Le Ann Rimes has been around for a number of years now. When she first appeared she was touted as the best new thing since sliced bread and her voice was to be the saviour of country music. Since that time she has done lots of stuff – some of dubious artistic value, no doubt – and become a celeb as much as a musician.
I admit to having not taken all that much notice of her beyond hearing the odd song on a film soundtrack – and there’s no way I’d be casually listening to the radio and be able to say – ah that must be LeAnn Rimes if I’d not heard an announcement to that effect.
So when I recently put my mitts on a promo for this CD from 2001 or thereabouts I thought I’ll treat it as a review copy of a new record. So – with no real pre-conceptions or expectations – here goes….
Well, I must own up to knowing the track ‘Can’t Fight the Moonlight’ – it’s quite catchy but I can’t say it’s of any importance in the history of music – obviously a soundtrack to a dramatic moving-on sequence in a romantic thriller movie. The duet ‘Written in the Stars’ with Elton John is typical of his output and puts LeAnn’s music firmly into the ‘Girlie’ section of my mental music library. Soppy beyond words.
Listening any further without prejudice now becomes impossible!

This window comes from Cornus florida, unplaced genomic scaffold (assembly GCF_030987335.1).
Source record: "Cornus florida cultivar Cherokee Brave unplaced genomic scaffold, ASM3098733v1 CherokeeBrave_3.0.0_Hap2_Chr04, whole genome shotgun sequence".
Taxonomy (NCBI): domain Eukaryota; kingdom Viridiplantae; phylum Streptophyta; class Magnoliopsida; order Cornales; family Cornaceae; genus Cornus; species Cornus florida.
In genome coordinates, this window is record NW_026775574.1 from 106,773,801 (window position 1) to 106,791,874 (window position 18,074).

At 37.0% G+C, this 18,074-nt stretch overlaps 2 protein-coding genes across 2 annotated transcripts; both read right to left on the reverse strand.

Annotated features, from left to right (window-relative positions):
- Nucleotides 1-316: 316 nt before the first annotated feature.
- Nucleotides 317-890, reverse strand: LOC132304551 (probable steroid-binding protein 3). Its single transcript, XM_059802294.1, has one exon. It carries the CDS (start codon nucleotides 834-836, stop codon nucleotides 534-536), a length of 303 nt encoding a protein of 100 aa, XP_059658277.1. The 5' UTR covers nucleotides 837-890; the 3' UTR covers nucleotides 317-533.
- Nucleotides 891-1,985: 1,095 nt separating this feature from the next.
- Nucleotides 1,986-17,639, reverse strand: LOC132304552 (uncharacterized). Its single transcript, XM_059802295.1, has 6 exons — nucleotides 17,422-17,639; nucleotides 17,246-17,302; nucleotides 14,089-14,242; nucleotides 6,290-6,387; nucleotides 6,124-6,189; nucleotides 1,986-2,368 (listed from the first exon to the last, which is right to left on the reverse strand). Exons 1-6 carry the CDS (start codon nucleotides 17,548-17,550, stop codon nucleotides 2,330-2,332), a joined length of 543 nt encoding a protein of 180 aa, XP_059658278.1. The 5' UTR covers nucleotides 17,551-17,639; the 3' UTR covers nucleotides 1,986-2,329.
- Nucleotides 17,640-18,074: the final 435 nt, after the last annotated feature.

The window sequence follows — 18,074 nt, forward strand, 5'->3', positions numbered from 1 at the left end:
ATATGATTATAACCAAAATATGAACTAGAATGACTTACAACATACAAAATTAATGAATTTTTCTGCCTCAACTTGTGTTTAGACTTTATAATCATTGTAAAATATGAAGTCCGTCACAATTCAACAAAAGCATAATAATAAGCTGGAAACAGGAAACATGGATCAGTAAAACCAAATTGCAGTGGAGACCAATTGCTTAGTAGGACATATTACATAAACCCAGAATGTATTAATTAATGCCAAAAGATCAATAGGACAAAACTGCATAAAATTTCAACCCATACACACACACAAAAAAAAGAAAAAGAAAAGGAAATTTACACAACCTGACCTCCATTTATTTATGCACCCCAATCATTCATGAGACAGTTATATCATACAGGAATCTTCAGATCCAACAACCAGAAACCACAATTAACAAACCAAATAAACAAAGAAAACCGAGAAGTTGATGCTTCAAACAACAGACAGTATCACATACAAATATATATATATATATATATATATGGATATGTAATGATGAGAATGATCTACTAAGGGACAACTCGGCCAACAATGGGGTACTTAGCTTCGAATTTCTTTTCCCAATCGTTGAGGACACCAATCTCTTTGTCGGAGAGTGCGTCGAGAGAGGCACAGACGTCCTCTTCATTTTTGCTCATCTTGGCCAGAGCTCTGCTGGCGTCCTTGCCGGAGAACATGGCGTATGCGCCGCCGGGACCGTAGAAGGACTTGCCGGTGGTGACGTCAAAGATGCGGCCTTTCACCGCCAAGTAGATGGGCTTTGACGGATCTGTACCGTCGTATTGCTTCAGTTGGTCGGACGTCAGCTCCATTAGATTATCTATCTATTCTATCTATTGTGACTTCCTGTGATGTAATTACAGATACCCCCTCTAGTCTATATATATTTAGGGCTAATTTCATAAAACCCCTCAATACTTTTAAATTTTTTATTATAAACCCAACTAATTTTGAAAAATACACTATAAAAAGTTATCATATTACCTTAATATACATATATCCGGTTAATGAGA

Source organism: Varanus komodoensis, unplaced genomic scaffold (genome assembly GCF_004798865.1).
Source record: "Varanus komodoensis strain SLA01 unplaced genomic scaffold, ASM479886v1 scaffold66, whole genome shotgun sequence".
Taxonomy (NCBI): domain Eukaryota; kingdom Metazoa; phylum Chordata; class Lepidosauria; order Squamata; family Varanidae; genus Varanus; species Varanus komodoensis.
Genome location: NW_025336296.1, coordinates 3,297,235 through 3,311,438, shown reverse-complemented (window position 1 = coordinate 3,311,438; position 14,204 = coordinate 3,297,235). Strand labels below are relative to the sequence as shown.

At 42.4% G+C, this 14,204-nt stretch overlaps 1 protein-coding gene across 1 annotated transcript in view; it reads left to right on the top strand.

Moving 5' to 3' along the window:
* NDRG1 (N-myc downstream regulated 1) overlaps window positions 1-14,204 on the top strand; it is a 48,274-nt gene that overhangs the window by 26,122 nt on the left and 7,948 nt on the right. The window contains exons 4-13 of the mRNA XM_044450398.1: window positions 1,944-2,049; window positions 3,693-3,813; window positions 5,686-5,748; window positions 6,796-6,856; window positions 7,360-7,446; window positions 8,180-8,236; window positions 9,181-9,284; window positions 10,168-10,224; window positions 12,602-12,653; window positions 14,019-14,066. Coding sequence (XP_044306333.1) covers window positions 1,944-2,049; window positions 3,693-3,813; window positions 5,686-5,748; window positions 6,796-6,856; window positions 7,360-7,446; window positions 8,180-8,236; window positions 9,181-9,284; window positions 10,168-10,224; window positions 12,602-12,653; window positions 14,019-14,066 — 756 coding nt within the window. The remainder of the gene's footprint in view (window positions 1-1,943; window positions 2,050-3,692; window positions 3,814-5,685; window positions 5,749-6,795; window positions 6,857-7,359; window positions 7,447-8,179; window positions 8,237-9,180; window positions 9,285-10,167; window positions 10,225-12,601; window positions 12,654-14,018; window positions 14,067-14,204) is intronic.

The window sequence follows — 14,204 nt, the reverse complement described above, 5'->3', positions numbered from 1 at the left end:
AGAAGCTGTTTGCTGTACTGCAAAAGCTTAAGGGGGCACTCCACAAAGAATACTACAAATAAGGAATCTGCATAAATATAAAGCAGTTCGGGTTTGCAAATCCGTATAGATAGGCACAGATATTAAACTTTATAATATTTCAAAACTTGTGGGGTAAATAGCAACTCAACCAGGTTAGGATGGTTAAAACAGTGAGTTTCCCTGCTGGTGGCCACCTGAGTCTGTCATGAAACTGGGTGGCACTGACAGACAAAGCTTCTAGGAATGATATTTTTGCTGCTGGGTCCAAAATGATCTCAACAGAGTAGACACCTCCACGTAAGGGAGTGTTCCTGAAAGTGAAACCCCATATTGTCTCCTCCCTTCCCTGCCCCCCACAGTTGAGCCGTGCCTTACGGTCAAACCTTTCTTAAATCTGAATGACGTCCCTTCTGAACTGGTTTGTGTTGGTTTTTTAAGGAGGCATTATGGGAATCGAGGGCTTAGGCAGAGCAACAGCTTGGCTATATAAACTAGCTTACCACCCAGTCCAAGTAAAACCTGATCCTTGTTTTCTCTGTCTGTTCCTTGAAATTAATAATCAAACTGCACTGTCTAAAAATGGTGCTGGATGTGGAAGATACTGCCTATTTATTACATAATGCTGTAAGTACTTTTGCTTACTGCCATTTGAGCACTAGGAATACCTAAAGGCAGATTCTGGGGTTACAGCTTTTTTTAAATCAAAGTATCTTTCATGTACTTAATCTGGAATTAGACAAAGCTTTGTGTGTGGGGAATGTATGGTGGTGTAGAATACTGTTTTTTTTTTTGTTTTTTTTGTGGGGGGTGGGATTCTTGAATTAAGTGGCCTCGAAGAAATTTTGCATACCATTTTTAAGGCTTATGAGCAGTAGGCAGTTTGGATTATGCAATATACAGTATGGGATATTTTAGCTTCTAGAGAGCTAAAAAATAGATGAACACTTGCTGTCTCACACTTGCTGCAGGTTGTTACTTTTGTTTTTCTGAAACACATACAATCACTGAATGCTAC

‘You Are’ is a sub–Shania Twain track, without the drama – give me Shania any day. ‘But I do Love You’ is rather more like what I wanted to hear I think – an updated Dolly Parton sort of song but it does rely a little too heavily on the orchestration to carry it through. Hopefully this is not the only good track on the album…..
…no it isn’t. ‘Love Must be telling me Something’ is very good indeed – it’s got a real country twang and LeAnn suddenly finds some guts to boost her voice [sing from the diaphragm, girl!]. This must be what all that early adulation was about.
‘Together, Forever, Always’ is another good offering which comes from the country end of LeAnn’s songbook. Sadly, though, the album as a whole is a bit too showbizzy for me. Too much which places her in the glitzy world of TV specials and award ceremonies. Now, regular readers will now that I’m a fan of cross-overs and fusions but it seems to me that LeAnn’s motives might be more to do with commerce than genuine musical exploration. Call me an old cynic if you like, but I feel a real adventurer wouldn’t have played it quite as straight down the line in the use of techno backings and modern R’n’B stylings.
My verdict: a couple of excellent country tunes, some promising attempts at mainstream pop but mainly a badly missed opportunity to create aground-breaking album.